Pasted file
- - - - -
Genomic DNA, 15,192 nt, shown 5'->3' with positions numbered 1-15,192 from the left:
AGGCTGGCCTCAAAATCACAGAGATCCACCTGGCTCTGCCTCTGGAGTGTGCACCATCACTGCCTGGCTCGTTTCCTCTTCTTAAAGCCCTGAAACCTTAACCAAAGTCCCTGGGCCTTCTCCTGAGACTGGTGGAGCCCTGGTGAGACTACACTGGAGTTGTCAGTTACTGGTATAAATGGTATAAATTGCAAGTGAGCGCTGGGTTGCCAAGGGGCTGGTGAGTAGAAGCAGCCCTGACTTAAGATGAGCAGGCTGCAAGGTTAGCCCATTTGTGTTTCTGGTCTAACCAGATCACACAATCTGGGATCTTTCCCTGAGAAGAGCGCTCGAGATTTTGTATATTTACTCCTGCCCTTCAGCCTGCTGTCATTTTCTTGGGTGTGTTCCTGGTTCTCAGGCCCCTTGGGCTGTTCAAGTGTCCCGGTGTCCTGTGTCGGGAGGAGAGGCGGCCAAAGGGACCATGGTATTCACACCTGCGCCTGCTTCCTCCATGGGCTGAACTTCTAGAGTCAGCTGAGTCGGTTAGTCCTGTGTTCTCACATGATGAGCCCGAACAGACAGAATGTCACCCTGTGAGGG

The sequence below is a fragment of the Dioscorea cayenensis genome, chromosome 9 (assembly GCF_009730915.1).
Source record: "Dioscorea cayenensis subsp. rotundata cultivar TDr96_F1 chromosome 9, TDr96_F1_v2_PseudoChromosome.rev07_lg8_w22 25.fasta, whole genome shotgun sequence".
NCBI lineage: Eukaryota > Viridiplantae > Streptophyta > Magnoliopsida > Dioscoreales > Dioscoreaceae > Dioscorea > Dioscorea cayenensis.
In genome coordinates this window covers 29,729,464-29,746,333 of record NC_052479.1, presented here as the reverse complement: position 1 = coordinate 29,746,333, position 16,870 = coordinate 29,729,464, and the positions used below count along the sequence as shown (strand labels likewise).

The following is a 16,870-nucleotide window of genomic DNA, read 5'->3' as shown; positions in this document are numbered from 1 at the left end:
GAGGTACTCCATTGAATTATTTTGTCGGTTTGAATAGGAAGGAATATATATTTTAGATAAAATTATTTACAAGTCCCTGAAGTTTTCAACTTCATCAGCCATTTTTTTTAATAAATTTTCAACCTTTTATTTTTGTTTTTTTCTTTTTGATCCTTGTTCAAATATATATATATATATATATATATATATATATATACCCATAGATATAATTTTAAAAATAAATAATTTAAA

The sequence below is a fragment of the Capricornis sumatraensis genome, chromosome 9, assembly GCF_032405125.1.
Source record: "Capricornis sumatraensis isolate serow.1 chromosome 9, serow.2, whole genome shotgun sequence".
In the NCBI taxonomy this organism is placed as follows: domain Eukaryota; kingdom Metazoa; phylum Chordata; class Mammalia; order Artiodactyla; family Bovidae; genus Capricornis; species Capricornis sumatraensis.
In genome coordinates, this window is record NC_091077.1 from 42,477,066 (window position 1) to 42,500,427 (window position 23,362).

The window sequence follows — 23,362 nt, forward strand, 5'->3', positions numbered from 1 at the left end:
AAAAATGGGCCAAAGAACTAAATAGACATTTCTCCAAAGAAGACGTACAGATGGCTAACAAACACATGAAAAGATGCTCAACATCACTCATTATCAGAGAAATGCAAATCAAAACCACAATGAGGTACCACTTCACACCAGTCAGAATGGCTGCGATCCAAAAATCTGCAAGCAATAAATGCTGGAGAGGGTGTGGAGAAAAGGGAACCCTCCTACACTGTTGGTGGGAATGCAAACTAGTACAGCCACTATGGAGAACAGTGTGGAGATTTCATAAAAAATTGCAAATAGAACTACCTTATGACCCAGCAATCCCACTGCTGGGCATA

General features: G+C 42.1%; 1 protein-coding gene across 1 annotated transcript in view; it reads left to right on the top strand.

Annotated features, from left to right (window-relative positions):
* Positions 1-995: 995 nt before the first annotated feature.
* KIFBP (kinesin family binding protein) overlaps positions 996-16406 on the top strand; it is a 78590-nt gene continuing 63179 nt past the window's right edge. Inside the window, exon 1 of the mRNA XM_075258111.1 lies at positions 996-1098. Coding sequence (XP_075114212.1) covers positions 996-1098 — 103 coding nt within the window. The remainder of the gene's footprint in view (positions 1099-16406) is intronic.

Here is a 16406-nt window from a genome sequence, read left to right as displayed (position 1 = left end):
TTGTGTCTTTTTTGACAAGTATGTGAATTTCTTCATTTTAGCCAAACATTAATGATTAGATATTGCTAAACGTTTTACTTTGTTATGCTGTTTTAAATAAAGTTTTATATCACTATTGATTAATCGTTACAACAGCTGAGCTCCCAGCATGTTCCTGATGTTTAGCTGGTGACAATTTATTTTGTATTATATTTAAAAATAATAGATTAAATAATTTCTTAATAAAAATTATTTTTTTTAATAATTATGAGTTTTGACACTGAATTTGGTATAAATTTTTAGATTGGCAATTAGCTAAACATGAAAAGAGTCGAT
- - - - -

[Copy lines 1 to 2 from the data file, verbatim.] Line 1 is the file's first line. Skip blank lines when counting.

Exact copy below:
Genomic DNA, 15,192 nt, shown 5'->3' with positions numbered 1-15,192 from the left:
AGGCTGGCCTCAAAATCACAGAGATCCACCTGGCTCTGCCTCTGGAGTGTGCACCATCACTGCCTGGCTCGTTTCCTCTTCTTAAAGCCCTGAAACCTTAACCAAAGTCCCTGGGCCTTCTCCTGAGACTGGTGGAGCCCTGGTGAGACTACACTGGAGTTGTCAGTTACTGGTATAAATGGTATAAATTGCAAGTGAGCGCTGGGTTGCCAAGGGGCTGGTGAGTAGAAGCAGCCCTGACTTAAGATGAGCAGGCTGCAAGGTTAGCCCATTTGTGTTTCTGGTCTAACCAGATCACACAATCTGGGATCTTTCCCTGAGAAGAGCGCTCGAGATTTTGTATATTTACTCCTGCCCTTCAGCCTGCTGTCATTTTCTTGGGTGTGTTCCTGGTTCTCAGGCCCCTTGGGCTGTTCAAGTGTCCCGGTGTCCTGTGTCGGGAGGAGAGGCGGCCAAAGGGACCATGGTATTCACACCTGCGCCTGCTTCCTCCATGGGCTGAACTTCTAGAGTCAGCTGAGTCGGTTAGTCCTGTGTTCTCACATGATGAGCCCGAACAGACAGAATGTCACCCTGTGAGGG